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Proceedings Paper

Ocean altimetry and wind applications of a GNSS nanosatellite constellation
Author(s): Randall Rose; Christopher S. Ruf; Haruo Seki
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Paper Abstract

Recent developments in electronics and nanosatellite technologies combined with modeling techniques developed over the past 20 years have enabled a new class of altimetry and wind remote sensing capabilities that offer markedly improved performance over existing observatories while opening avenues to new applications. Most existing spaceborne ocean altimetry and wind observatories are in polar low Earth orbits that maximize global coverage but result in either large gaps at the tropics or long time intervals between geolocation measurement revisits. This, combined with their use of radar systems operating in the C and Ku-bands, obscures key information about the ocean and the global climate. Using GNSS-based bi-static scatterometry performed by a constellation of nanosatellites in a non-polar low Earth orbit could provide ocean altimetry and wind data with unprecedented temporal resolution and spatial coverage across the full dynamic range of ocean wind speeds in all precipitating conditions – all with a system cost substantially less than existing and planned systems. This paper contrasts the performance of a GNSS nanosatellite constellation with the existing monolithic remote sensing observatories while identifying synergies of the systems that can be exploited to achieve a more complete understanding of both ocean current and wind phenomena. Two specific applications are reviewed; ocean winds and ocean wave altimetry. The recently awarded Cyclone Global Navigation Satellite System (CYGNSS) mission will be used for the ocean wind comparison while a notional GNSS constellation will be used for comparison of the ocean wave altimetry application. Design requirements, applications, and system implementation are presented for the GNSS nanosatellite constellation.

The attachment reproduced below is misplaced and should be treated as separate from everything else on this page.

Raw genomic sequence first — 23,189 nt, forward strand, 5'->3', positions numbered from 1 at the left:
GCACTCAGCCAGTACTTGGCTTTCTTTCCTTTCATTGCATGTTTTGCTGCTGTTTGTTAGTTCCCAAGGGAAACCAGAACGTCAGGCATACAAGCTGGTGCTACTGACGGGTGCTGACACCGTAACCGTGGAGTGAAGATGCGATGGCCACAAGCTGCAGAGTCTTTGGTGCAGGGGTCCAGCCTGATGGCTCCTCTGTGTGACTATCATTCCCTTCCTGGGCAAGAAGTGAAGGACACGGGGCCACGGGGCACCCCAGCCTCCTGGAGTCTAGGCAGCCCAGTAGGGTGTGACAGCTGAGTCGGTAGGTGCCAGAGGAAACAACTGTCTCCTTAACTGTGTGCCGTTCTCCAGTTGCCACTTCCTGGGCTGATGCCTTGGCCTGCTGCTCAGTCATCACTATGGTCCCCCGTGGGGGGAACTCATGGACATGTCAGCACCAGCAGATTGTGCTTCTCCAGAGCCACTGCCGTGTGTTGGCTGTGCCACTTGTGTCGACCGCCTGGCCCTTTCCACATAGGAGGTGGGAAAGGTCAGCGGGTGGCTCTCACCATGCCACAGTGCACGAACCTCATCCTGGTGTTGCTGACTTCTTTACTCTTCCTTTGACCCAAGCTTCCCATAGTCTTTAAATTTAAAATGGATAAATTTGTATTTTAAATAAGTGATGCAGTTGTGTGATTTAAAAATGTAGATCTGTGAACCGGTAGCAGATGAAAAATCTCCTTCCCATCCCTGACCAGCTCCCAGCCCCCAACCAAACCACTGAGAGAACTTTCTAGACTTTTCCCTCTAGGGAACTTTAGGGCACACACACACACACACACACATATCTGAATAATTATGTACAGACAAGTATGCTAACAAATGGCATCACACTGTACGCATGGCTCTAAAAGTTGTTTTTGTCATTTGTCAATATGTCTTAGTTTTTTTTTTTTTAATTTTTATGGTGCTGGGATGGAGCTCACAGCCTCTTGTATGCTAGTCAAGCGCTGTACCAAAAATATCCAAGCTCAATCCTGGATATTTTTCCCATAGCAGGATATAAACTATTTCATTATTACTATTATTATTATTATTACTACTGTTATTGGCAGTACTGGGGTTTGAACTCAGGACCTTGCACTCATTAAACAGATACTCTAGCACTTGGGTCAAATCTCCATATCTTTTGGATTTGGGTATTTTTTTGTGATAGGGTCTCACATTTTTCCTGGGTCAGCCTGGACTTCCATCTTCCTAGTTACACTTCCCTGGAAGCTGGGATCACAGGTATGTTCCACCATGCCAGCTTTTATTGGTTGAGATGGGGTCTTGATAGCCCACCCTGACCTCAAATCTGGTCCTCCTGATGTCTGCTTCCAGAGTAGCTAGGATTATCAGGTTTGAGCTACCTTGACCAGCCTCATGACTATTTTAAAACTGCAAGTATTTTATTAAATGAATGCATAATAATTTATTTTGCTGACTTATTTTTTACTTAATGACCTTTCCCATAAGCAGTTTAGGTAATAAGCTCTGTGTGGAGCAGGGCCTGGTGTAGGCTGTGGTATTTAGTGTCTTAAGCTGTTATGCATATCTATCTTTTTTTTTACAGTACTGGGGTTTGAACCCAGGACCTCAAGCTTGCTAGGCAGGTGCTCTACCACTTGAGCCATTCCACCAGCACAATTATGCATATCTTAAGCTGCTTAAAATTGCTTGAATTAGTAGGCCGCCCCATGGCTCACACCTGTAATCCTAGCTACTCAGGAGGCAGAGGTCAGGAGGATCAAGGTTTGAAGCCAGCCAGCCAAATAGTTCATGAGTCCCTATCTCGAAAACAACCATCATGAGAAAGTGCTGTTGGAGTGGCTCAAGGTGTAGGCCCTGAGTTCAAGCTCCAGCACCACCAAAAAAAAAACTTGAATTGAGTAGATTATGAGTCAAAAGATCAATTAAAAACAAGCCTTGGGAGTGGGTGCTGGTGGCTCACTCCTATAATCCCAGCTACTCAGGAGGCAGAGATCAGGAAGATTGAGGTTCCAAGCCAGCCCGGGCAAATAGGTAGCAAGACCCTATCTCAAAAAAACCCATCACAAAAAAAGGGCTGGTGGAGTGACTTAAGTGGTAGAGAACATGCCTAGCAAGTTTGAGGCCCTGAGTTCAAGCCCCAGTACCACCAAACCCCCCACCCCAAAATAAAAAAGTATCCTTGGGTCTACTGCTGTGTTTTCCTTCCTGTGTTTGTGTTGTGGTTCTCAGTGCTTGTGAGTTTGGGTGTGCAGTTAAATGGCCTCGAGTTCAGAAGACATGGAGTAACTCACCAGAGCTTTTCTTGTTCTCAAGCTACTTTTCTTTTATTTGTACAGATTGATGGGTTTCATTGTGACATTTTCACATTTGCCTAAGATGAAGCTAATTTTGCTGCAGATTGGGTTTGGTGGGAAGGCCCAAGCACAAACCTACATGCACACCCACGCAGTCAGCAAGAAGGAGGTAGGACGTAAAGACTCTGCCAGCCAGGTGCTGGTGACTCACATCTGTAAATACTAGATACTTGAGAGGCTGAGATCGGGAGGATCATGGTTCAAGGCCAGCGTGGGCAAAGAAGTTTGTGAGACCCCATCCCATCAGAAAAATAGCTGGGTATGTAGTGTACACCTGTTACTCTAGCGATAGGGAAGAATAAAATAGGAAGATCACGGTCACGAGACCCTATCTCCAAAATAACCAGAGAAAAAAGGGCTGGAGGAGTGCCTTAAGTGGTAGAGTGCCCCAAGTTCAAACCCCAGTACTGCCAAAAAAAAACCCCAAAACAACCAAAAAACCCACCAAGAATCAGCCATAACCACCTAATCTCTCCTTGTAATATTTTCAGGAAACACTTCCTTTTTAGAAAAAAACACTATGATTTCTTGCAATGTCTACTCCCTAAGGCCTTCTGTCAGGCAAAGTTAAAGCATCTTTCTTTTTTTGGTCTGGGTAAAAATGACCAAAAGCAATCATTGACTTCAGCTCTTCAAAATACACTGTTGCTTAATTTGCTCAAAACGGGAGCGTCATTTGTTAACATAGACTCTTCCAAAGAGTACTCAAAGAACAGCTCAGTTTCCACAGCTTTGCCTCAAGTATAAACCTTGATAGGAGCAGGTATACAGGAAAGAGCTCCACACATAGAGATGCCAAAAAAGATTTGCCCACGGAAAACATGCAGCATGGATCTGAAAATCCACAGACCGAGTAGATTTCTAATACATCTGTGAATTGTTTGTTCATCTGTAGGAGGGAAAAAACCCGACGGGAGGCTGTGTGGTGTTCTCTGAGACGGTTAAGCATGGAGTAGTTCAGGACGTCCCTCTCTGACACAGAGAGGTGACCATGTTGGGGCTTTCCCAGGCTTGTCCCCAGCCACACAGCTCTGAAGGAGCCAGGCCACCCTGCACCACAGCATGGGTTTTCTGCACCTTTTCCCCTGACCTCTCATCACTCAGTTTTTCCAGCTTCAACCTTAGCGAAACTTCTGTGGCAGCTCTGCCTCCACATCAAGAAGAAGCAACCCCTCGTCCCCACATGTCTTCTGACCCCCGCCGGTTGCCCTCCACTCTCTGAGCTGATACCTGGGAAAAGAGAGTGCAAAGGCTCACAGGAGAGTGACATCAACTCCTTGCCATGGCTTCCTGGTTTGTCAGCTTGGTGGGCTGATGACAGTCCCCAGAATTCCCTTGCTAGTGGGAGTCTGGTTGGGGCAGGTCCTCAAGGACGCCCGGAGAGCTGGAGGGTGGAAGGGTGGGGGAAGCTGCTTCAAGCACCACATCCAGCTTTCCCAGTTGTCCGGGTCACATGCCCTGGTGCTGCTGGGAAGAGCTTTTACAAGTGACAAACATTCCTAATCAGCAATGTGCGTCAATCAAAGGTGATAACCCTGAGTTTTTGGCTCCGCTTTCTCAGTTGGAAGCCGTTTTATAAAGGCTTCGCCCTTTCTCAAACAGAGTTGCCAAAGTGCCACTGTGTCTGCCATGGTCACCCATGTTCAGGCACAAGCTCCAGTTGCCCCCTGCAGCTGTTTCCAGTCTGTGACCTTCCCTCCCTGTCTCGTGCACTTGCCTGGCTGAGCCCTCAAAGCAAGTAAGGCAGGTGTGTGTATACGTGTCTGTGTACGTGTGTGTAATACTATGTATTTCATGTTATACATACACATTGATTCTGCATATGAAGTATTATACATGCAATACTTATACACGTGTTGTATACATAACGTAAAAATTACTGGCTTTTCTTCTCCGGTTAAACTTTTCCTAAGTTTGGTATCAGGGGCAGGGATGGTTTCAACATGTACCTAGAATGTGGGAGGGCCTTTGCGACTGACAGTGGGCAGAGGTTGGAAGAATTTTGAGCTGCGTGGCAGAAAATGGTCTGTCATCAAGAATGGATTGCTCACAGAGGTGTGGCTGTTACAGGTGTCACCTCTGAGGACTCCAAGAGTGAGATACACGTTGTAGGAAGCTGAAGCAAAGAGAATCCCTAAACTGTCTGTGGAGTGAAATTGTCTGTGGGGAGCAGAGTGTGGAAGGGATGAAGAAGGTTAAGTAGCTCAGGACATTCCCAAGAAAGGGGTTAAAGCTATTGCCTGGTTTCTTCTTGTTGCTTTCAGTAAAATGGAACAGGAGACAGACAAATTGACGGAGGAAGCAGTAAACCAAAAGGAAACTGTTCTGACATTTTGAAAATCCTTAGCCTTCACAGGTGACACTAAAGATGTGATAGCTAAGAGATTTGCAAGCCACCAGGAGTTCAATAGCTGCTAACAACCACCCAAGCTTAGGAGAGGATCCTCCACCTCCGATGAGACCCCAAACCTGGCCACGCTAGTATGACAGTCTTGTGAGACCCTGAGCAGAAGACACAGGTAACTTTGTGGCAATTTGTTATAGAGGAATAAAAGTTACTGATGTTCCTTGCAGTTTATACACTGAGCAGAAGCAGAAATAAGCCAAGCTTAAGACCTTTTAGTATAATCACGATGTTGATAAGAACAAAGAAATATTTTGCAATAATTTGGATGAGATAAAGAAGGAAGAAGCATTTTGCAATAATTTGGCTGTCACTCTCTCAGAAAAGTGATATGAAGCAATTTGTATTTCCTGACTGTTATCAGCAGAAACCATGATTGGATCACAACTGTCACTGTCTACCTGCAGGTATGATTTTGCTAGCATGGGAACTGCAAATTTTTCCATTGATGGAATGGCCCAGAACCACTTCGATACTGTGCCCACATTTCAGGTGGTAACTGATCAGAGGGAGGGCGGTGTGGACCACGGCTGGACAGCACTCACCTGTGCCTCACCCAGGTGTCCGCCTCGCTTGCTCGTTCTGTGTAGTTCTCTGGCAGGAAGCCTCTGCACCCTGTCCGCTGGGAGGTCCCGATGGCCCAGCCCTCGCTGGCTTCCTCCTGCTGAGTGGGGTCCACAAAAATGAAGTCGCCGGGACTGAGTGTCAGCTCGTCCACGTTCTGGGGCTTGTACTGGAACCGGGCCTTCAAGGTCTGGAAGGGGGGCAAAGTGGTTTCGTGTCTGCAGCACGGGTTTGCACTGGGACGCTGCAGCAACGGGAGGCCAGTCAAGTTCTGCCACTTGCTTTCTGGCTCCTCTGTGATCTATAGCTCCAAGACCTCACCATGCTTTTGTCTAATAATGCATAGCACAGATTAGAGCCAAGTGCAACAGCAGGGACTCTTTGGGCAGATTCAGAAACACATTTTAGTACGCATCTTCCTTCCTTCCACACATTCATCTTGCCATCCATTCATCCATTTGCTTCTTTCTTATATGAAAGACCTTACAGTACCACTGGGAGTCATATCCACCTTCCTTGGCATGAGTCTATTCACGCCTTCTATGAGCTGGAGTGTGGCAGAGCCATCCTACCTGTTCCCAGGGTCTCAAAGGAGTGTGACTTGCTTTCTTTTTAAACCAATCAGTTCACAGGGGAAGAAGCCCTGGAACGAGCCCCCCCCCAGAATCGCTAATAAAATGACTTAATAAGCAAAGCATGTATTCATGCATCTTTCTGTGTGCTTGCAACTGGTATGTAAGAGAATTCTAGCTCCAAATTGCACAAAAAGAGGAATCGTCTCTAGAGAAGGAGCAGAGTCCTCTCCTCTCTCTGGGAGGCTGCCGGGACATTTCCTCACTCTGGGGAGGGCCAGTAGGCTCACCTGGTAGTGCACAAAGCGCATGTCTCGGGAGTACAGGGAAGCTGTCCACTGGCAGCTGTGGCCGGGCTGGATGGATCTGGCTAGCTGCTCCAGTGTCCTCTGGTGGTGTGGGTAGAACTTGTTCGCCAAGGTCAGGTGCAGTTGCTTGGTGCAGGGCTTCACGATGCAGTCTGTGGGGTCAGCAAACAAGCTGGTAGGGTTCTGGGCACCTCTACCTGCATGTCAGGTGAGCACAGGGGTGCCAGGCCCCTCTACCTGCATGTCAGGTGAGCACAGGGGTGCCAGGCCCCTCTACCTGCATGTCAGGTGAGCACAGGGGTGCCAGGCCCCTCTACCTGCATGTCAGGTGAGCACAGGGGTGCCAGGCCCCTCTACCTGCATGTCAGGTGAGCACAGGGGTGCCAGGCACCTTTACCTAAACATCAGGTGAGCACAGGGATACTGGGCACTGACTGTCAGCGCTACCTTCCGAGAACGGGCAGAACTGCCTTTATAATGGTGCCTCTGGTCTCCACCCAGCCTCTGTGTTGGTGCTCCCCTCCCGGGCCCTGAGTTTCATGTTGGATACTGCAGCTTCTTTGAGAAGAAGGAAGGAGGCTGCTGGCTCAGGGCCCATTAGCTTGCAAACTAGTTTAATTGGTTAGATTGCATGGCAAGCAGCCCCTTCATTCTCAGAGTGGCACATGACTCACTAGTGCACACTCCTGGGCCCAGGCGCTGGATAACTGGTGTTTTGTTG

Paper Details

Date Published: 9 November 2012
PDF: 13 pages
Proc. SPIE 8528, Earth Observing Missions and Sensors: Development, Implementation, and Characterization II, 85280G (9 November 2012); doi: 10.1117/12.977595
Show Author Affiliations
Randall Rose, Southwest Research Institute (United States)
Christopher S. Ruf, Univ. of Michigan (United States)
Haruo Seki, Meisei Electric Co., Ltd. (Japan)

Published in SPIE Proceedings Vol. 8528:
Earth Observing Missions and Sensors: Development, Implementation, and Characterization II
Haruhisa Shimoda; Xiaoxiong Xiong; Changyong Cao; Xingfa Gu; Choen Kim; A. S. Kiran Kumar, Editor(s)

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